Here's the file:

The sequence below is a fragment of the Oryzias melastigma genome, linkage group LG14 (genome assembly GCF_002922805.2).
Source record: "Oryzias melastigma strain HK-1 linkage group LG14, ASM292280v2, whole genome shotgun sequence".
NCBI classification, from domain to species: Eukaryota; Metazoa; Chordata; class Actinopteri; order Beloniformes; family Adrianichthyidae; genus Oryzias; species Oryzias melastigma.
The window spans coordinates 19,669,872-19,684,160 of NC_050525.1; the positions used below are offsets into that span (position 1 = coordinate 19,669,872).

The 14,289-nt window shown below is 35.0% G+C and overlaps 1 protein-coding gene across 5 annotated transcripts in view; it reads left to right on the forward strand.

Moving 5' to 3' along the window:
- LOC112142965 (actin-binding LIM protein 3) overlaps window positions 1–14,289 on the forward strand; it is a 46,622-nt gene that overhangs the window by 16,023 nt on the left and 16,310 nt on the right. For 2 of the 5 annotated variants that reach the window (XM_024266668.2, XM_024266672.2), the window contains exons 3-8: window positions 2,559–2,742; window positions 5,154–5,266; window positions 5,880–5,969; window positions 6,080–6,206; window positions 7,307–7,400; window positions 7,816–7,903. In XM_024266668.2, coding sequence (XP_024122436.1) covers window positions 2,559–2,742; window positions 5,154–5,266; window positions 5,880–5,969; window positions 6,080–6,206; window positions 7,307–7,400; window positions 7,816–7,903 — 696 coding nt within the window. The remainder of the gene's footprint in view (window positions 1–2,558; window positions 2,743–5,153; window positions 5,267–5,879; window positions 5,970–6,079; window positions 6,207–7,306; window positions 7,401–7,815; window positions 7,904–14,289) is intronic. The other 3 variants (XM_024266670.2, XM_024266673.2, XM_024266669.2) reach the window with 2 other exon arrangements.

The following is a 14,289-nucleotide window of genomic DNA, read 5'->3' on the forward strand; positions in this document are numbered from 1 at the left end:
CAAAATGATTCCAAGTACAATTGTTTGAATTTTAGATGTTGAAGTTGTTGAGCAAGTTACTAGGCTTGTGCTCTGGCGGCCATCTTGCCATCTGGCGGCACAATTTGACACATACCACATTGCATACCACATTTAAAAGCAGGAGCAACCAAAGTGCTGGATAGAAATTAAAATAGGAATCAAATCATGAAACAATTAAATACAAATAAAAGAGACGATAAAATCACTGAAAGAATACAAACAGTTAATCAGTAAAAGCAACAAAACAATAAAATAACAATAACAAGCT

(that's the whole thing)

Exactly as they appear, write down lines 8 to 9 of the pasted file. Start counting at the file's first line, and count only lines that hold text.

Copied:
The following is a 14,289-nucleotide window of genomic DNA, read 5'->3' on the forward strand; positions in this document are numbered from 1 at the left end:
CAAAATGATTCCAAGTACAATTGTTTGAATTTTAGATGTTGAAGTTGTTGAGCAAGTTACTAGGCTTGTGCTCTGGCGGCCATCTTGCCATCTGGCGGCACAATTTGACACATACCACATTGCATACCACATTTAAAAGCAGGAGCAACCAAAGTGCTGGATAGAAATTAAAATAGGAATCAAATCATGAAACAATTAAATACAAATAAAAGAGACGATAAAATCACTGAAAGAATACAAACAGTTAATCAGTAAAAGCAACAAAACAATAAAATAACAATAACAAGCT